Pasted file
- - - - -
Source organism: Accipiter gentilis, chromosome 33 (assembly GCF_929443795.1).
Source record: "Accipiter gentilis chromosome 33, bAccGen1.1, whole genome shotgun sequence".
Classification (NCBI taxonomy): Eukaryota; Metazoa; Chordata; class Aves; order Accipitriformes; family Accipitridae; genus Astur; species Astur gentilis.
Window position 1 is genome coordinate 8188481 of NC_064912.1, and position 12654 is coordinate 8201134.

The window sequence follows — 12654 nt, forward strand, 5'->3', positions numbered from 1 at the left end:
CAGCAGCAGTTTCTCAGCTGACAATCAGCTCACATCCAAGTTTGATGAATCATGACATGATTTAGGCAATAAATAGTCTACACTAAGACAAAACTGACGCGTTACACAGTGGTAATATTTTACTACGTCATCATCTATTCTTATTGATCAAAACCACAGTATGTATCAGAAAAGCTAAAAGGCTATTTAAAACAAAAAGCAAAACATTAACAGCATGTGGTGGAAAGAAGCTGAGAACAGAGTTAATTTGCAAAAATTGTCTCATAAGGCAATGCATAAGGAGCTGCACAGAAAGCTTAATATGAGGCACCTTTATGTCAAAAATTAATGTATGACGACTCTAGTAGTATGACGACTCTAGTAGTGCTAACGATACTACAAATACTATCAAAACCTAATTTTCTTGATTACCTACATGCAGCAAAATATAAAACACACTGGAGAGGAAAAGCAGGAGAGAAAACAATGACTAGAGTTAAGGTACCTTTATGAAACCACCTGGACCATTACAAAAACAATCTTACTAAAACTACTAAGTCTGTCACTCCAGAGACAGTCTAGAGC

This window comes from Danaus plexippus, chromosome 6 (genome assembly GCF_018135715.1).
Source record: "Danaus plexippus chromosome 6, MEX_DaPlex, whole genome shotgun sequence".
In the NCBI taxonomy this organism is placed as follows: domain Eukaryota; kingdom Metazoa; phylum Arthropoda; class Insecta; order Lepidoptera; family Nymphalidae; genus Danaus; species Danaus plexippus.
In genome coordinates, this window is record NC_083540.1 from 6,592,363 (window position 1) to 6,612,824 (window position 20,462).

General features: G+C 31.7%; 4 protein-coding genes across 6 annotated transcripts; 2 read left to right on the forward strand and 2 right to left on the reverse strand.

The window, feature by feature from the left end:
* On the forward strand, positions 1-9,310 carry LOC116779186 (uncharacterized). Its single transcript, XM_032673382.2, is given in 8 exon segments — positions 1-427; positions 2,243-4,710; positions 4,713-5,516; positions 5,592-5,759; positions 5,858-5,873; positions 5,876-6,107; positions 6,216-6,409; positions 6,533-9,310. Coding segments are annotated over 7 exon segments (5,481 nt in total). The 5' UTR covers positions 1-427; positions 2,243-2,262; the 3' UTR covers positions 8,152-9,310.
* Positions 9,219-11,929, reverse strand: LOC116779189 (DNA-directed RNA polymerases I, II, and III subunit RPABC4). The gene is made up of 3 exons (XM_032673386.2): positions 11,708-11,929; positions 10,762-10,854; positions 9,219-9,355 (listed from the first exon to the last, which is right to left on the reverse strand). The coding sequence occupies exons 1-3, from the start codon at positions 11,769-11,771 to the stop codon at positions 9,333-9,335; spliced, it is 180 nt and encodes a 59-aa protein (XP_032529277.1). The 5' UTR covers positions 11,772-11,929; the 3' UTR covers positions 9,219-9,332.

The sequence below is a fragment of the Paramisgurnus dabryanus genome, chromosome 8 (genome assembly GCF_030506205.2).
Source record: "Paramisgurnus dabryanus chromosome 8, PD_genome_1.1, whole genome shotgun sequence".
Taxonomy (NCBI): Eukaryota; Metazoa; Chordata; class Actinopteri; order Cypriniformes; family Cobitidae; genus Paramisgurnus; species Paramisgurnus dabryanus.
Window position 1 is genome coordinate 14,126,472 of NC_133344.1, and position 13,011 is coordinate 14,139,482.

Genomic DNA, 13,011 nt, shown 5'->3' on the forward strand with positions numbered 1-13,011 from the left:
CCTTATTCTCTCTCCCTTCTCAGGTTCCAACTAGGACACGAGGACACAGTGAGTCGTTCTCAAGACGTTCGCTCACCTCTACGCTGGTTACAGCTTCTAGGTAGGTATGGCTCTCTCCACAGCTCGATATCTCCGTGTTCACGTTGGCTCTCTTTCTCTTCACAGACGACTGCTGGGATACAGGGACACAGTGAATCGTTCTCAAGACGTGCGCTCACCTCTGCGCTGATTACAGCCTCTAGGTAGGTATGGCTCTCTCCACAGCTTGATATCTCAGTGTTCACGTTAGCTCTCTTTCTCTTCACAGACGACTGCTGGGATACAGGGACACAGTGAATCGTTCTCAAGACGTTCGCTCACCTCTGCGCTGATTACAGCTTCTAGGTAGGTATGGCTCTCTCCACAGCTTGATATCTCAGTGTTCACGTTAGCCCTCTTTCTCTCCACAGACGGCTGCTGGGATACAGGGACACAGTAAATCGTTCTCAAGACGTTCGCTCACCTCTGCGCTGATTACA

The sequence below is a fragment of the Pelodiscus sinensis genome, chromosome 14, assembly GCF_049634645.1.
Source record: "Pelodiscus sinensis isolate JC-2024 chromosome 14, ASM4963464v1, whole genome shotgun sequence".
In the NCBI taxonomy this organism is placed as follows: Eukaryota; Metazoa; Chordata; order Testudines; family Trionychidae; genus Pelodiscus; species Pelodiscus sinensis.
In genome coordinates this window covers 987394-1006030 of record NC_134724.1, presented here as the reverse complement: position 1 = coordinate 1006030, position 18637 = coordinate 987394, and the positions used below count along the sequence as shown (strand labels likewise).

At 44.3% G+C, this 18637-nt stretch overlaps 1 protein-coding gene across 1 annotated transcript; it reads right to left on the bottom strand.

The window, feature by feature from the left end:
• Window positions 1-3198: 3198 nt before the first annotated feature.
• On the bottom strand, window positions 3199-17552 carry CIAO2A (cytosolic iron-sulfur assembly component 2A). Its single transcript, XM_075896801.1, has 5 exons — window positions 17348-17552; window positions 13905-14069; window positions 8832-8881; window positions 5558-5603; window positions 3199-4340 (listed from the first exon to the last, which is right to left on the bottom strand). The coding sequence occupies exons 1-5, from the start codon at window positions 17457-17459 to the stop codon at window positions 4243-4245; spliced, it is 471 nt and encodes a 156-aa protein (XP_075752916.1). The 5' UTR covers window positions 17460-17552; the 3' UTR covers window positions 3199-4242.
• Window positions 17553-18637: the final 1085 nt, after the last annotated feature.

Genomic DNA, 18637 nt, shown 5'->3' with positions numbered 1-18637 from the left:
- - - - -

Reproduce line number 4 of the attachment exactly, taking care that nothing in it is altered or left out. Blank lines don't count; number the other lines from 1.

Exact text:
Window position 1 is genome coordinate 8188481 of NC_064912.1, and position 12654 is coordinate 8201134.